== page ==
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1.1 The following considerations need to be applied when drafting any strategic (concept) landscape proposals, generally required as part of a planning application:
2.1 Any strategic landscape proposals (for both major and minor applications) need to take account of, and generally complement, the existing structure, pattern and character of the landscape local to the site in question; this to ensure compatibility with the established wider landscape structure, particularly with relation to tree cover, external works and enclosure. Where the landscape is in a deteriorated condition then proposals should look to strengthen and reintroduce relevant landscape characteristics.
2.2 When initial strategic landscape proposals are formally submitted to the Council, they are checked by the Landscape Advisor to ensure the Council’s design ambitions are met, and against any current requirements, i.e., the relevant policies, recommendations and guidelines at a national and a local level. This may result in amendments being required by the Council before the scheme can be fully agreed.
2.3 Generally, the services of a Landscape Consultant (preferably a member of the Landscape Institute) should be considered when compiling strategic landscape proposals required as part of a planning application.
3.1 Where strategic landscape proposals are required then this needs, as a minimum, to comply with the Council’s following baseline standard requirements (as applicable):
3.2 Proposals need to comprise copies of co-ordinated and numbered drawing(s) (plan(s) and if applicable sections) to a clearly readable scale, with a corresponding symbol key for each relevant drawing.
3.3 For full applications, include an indicative layout clearly and concisely illustrating proposed landscape elements overlaid against the footprint of the proposed development (refer to guidance sheet for minimum requirements – see 3.2 above), this clearly identifying the proposed layout/location of (as applicable):
4.1 Tree positions need to be cross-checked against the following ‘rule of thumb’ requirements to allow for development of a full mature crown spread and adequate light penetration in compliance with BS 5837:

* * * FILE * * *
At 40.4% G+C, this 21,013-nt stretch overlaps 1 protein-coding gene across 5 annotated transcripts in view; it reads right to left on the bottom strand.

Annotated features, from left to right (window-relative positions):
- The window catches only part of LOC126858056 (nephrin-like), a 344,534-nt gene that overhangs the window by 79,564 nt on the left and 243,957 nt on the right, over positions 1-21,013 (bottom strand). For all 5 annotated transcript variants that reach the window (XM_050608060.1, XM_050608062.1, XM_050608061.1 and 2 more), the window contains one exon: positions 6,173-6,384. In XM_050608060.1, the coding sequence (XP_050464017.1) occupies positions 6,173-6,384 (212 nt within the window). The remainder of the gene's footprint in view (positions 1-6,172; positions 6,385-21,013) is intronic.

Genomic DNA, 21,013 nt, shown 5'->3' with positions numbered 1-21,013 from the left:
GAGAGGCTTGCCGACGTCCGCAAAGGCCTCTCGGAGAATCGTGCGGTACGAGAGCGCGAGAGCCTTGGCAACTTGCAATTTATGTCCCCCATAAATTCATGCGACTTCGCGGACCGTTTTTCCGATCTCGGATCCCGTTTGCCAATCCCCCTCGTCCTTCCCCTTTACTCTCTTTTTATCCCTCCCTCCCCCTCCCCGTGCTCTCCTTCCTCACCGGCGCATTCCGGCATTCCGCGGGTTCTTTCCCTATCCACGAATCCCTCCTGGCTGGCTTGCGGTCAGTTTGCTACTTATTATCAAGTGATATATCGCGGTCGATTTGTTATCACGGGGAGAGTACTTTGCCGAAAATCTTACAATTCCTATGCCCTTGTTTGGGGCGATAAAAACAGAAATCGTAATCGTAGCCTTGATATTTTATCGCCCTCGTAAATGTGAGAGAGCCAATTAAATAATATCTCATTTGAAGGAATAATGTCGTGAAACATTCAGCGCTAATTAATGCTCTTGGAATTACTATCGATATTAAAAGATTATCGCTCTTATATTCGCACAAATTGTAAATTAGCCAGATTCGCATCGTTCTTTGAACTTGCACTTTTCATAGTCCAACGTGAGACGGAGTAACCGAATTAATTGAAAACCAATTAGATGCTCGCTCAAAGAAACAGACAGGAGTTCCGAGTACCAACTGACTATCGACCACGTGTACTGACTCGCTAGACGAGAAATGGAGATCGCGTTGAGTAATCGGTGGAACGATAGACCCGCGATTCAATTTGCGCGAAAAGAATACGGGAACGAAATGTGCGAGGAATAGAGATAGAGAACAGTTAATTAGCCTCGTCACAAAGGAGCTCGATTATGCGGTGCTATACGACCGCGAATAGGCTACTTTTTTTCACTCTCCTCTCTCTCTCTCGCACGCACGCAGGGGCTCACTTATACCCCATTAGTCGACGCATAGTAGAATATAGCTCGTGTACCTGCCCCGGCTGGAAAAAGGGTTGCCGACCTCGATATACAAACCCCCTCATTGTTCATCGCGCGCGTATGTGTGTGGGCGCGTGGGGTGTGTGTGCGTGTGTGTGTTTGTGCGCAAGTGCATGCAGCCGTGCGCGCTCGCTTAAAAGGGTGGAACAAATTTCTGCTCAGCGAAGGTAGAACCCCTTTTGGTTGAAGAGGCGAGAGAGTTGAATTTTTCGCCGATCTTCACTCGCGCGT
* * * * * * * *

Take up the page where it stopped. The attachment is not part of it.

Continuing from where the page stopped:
Where relevant, other considerations, such as the leaving of of a safe distance between mature crowns and roads or services, needs to also be considered.
4.2 Where tree types are identified, any tree type/position proposed needs to allow for an anticipated mature crown spread & height and be at a sufficient distance to avoid potential root damage to existing structures with, where applicable, allowance given for adequate light penetration, in compliance with BS 5837. Maturity should be considered as 25yr for trees used for early impact & fast establishment and as full maturity for principal trees proposed for their long-term impact and structural importance.
4.5 In order to maximise favourable conditions for establishment, any tree planting preferably needs to be designed to be within soft rather than hard landscape, i.e., within their own planting bed a minimum 1.5m wide (be it planted or with a permeable & self-binding hard surface) rather than a specialist tree pit in the hardscape.
4.6 Any tree type/position proposed needs to:
It needs to be confirmed (verbatim) as drawing notes that:
5.1 External works proposals need to be cross-checked against the Council’s generic requirements, as follows:
5.2 The surface materials within the public and semi-public realm needs, in the interests of legibility, to generally have a simple structure with two basic colours and material types used. The first defining the pedestrian zones (principally: footpaths, crossovers and very narrow frontages) and other shared surfaces in paviours or a material complementary to the location (usually grey), and secondly for the principal vehicular realm zones usually in ‘blacktop’, (with overruns and ramps in granite sett); subject to Highways Authority agreement where relevant.
5.4 Any rear parking courts need to take account of the standard requirement regarding vehicular manoeuvrability, i.e., 3m rather than 2.4m wide parking bays where they run alongside a wall or other form of enclosure (including bollards).
6.1 Enclosure proposals need to be cross-checked against the Council’s generic requirements, as follows:
6.2 Shallow plot frontages need to be proposed in a hard landscape (complementary with the adjacent footway) where they front main & principal access roads. Away from the principal routes this hard edge to narrow frontages should be softened through the inclusion of open soft frontages. Sufficient room needs to be left between the building face and any Highways boundary for windows to open without overhanging the Highway and to accommodate any private services within the private realm. Where plot frontages are set back (allowing for a frontage in excess of 2m+ deep) these can be laid out with soft or hard landscape but will generally need to be adequately enclosed (‘wall, railing and/or hedge of at least waist height’ i.e. 1m+). The design effect envisaged is essentially a uniform enclosed and/or hard approach to units fronting principal routes, with generally an eclectic pallet of frontages to the development beyond these principal routes, this structure helping foster a sense of place, diversity and establishment.